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ASK-NCN Blog: Collaboration

April 8, 2019 by Chelsea Donahoe0

We host Ask-NCN Live video calls to build our community and give another opportunity for shared problem solving. Before the webinar, members submit questions to guide the conversation. Unlike our Ask-NCN forum, attendees get instant feedback from peers. We find that our members are excited to share their expertise whether it’s their successes or hard lessons learned.

Our March Ask-NCN Live focused on the topic of collaboration. It’s a common assumption that if you stick a bunch of nonprofits in one building, it’s inevitable that they’ll start collaborating, right? Well, maybe sometimes, but it’s usually challenging in one way or another. Here are a few of the highlights.

How do we encourage collaboration without forcing it?

The fact is…you can’t force it. As a center, you can only provide the tools and opportunities to collaborate, but the tenants have to be on board. Forced collaboration is VERY rarely successful. However, if collaboration among your tenants is important to you, try a clear “take it or leave it” approach. Tenants get out what they put in.

Also, unnatural collaboration can be a burden on certain organizations. While an increasing number of funders are adding “collaboration” requirements to grants, pushing organizations to work together only for that reason can be damaging in the long run. Collaboration should be a symbiotic relationship that builds capacity and increases impact for all organizations involved.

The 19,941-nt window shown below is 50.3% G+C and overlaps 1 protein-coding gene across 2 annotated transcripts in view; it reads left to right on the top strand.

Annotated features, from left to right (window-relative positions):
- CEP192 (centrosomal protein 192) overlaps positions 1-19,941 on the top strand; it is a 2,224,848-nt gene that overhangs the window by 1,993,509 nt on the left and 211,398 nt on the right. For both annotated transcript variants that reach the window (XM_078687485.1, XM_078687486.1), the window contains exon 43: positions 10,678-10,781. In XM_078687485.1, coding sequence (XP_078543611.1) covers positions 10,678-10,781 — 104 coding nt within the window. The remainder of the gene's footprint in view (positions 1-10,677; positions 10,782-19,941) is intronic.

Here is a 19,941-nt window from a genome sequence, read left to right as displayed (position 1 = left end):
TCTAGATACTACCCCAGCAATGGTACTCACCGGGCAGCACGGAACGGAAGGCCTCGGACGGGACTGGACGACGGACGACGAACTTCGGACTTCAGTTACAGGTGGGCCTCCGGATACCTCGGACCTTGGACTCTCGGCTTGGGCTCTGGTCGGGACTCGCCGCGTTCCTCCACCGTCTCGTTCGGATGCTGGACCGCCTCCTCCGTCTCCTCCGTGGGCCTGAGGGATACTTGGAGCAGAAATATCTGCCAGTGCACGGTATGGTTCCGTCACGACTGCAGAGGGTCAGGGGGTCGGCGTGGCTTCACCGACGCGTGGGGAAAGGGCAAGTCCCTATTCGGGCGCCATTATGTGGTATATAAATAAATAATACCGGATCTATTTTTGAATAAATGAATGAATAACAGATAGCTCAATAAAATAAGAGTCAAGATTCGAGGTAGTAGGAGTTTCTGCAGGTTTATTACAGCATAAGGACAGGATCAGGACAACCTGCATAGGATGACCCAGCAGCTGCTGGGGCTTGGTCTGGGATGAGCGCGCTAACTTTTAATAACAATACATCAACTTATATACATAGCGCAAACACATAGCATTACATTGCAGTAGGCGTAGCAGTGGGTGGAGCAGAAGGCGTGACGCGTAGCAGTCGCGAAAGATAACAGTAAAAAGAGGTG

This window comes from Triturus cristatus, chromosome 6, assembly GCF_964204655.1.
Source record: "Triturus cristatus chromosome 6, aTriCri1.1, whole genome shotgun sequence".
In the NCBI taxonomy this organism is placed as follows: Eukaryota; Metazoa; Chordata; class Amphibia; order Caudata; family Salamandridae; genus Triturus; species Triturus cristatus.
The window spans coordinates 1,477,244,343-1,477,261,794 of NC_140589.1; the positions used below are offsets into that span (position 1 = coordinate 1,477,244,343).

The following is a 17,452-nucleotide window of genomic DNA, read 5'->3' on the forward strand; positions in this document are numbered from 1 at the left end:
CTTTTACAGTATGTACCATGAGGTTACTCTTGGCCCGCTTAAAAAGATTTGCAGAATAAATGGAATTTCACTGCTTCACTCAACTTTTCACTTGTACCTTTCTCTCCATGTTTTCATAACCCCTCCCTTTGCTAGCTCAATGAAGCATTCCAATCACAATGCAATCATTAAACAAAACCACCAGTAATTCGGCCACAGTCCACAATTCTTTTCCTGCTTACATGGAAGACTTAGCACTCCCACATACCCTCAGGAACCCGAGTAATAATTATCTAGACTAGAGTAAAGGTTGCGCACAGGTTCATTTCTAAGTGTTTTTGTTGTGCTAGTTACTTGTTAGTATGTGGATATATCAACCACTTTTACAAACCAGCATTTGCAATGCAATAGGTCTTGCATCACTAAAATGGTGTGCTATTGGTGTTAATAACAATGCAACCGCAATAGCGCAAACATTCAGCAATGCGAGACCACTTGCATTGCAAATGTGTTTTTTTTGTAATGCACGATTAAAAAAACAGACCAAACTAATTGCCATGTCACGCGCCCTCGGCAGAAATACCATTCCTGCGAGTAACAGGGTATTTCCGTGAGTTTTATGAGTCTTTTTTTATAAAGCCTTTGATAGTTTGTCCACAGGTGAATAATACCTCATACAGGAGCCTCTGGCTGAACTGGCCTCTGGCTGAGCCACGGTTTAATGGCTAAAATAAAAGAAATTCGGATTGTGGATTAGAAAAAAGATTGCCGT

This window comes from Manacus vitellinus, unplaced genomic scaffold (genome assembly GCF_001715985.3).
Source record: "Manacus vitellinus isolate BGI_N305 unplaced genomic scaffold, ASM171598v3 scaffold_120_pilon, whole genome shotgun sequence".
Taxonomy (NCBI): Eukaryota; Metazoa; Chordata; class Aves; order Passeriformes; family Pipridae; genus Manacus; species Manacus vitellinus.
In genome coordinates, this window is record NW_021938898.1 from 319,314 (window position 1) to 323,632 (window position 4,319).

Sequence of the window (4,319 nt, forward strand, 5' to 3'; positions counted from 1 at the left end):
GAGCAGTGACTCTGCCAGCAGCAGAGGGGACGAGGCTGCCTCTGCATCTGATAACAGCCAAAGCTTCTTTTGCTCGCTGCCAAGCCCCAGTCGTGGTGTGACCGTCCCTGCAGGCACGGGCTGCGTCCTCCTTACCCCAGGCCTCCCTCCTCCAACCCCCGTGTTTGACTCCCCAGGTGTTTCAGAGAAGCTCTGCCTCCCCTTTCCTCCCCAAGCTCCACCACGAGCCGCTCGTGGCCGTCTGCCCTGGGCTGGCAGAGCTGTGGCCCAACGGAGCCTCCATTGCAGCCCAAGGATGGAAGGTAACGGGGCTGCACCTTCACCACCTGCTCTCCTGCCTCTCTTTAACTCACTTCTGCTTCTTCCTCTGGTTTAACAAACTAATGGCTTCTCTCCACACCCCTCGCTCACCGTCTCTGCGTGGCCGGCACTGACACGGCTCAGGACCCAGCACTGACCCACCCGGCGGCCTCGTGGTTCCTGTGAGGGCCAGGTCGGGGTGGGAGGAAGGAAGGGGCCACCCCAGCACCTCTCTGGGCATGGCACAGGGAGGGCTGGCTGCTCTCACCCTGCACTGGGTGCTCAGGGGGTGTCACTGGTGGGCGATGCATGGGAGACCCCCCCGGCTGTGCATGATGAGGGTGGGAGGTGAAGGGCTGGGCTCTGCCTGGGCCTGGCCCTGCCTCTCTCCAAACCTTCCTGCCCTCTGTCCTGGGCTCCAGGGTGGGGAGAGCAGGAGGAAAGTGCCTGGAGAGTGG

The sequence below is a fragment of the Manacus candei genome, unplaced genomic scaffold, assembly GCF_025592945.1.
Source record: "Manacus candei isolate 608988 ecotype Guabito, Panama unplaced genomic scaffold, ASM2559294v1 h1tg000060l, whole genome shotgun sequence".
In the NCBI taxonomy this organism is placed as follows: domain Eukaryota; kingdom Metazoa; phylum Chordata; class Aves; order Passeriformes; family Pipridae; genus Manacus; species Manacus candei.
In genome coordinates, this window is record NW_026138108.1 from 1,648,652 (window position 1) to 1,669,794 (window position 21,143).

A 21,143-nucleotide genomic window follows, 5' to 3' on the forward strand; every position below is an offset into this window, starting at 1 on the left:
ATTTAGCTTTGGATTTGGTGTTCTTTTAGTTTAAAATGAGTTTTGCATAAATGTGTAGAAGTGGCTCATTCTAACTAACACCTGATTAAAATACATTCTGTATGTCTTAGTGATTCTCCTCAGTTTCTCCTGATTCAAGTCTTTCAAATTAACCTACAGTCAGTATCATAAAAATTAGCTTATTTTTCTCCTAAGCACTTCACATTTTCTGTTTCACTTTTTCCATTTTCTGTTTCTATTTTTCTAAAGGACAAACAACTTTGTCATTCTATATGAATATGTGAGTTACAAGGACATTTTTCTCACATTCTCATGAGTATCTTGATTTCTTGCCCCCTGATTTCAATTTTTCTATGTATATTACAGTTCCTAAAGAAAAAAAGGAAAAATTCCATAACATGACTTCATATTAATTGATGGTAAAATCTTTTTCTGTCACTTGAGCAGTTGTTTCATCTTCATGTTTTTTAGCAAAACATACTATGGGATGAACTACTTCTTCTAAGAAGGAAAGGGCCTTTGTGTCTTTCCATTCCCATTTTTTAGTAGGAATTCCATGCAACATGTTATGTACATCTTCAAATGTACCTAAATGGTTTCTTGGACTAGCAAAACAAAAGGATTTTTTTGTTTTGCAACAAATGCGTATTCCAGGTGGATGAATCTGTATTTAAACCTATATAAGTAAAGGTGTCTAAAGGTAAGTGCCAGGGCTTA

Do you kick tenants that won’t collaborate out?

If you have a strong culture of collaboration, tenants that don’t want to participate will often weed themselves out. An intentional community is often what makes nonprofit centers a great place to work, so organizations that aren’t a good fit often won’t see the value in being there.

Before a center is open, how can we facilitate and build trust among collaboration between organizational staff, community members and board members?

Before a center opens, you have the opportunity to give ownership to staff and other stakeholders. Listen to their input for design, amenities, etc. It’s especially important to have frontline workers bought into the process. In the future, they will be the driving force of productive, appropriate collaborative relationships.

Probably one of the most important facts we learned was…free food is effective! It is one of the most reliable ways to ensure folks, at the very least, participate in social events. Getting to know one another is the first step to collaboration, so bring on the snacks.

There were also several collaboration-related resources shared that have been added to our online resource center. Like Ask-NCN Live, access to the resource center is another perk of membership. If you aren’t a member and want more info, email Leena at leena@nonprofitcenters.org.

About Our Blogger:

Chelsea Donahoe

Chelsea Donohoe is currently the Program Assistant at NCN and graduate student in the Master of Public Administration program at University of Colorado Denver. She also serves as the Marketing Liaison for the Young Nonprofit Professionals Network Denver’s Fund Development Committee and coaches Special Olympics gymnastics. Before making the switch over to the nonprofit sector, Chelsea worked in broadcast journalism and online marketing.


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